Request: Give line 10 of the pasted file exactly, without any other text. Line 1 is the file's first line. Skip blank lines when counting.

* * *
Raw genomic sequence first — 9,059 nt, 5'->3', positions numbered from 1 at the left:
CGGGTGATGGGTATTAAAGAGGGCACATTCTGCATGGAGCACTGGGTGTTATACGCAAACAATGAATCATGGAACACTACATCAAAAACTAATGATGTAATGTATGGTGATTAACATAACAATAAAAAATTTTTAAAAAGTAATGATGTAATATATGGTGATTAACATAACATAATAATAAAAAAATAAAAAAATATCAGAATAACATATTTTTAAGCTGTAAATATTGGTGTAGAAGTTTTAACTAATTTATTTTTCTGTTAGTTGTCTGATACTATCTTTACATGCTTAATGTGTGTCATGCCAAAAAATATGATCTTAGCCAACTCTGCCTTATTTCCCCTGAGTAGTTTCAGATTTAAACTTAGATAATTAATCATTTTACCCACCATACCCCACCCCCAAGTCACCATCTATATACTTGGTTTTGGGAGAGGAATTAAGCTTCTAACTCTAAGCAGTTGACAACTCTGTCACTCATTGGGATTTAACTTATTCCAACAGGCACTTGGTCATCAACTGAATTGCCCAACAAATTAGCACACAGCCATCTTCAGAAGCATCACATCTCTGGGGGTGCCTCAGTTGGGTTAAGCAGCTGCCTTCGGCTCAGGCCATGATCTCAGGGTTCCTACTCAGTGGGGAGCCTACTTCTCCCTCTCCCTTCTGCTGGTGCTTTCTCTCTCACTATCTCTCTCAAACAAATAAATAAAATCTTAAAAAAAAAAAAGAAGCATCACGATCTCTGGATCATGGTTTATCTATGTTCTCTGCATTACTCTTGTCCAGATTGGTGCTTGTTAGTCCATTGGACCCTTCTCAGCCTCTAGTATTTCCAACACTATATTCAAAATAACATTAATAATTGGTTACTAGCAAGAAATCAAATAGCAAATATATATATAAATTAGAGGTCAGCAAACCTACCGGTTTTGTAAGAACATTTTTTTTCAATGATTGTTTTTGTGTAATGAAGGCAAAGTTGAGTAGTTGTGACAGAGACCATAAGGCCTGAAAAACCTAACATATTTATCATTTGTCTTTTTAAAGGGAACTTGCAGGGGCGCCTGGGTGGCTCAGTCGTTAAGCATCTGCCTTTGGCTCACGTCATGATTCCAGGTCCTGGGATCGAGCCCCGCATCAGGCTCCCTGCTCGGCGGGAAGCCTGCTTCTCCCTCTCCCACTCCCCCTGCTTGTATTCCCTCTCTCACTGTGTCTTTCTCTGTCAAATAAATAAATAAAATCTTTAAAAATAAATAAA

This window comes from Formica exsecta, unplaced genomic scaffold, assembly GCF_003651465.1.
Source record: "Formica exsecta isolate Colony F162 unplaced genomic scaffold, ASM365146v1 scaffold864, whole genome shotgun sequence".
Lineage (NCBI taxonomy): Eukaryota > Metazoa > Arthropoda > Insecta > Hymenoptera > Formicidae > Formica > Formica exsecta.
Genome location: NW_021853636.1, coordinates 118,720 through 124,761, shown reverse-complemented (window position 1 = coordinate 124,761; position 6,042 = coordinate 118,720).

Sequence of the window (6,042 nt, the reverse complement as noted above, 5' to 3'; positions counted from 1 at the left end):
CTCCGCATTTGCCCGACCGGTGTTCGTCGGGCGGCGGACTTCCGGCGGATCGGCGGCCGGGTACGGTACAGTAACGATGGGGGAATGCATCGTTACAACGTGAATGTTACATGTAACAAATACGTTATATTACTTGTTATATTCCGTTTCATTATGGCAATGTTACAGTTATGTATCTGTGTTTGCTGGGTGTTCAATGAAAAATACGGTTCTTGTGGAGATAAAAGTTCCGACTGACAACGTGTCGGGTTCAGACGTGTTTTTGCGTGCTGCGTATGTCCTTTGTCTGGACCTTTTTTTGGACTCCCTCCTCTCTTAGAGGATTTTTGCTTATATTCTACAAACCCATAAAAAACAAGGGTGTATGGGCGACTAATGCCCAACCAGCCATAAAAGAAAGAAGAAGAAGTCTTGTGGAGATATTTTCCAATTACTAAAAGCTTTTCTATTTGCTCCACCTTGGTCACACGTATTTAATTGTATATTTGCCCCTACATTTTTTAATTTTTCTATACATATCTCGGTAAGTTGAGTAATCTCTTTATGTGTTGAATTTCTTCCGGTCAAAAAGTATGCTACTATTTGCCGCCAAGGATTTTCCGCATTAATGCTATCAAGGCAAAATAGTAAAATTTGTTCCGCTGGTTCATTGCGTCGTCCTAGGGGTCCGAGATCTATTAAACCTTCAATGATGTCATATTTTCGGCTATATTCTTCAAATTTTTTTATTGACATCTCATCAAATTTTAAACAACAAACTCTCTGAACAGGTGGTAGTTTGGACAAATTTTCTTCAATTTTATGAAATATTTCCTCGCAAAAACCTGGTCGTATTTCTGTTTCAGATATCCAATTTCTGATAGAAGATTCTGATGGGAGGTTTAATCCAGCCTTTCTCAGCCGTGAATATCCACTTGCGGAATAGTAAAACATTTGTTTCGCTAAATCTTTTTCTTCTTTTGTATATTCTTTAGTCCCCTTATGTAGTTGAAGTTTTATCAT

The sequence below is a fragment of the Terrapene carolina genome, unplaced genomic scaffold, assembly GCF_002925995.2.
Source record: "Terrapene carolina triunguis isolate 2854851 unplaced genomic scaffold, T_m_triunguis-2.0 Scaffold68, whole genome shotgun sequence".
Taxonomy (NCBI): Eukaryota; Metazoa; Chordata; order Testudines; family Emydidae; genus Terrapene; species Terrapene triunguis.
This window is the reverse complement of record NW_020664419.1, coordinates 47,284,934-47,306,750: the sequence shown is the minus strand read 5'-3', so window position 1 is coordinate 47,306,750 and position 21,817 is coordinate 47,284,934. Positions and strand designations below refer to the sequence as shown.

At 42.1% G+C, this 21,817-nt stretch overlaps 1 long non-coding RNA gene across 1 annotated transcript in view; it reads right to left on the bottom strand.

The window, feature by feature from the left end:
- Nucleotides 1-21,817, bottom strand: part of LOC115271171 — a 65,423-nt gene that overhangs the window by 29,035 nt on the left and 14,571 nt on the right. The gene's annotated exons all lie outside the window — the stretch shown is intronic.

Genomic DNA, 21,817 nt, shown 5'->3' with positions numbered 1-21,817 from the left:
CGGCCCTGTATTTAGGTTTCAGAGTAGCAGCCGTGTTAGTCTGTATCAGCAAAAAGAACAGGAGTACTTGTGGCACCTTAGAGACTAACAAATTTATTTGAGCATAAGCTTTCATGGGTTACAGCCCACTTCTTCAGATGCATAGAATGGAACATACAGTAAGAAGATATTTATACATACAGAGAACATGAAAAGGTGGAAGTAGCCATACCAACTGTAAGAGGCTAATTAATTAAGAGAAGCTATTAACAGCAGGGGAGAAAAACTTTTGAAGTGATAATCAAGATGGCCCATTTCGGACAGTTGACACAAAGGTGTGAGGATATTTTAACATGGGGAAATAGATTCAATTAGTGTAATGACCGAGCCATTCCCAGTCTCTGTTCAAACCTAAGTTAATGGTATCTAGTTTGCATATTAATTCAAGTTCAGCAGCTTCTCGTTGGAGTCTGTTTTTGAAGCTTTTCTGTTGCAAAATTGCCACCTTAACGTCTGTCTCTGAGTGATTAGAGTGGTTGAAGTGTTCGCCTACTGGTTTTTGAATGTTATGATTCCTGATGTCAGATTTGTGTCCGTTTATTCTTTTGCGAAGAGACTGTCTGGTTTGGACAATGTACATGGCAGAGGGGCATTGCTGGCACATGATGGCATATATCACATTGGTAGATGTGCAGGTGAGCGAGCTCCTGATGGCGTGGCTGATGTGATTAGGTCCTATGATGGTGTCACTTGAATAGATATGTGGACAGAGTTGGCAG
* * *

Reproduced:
Source record: "Terrapene carolina triunguis isolate 2854851 unplaced genomic scaffold, T_m_triunguis-2.0 Scaffold68, whole genome shotgun sequence".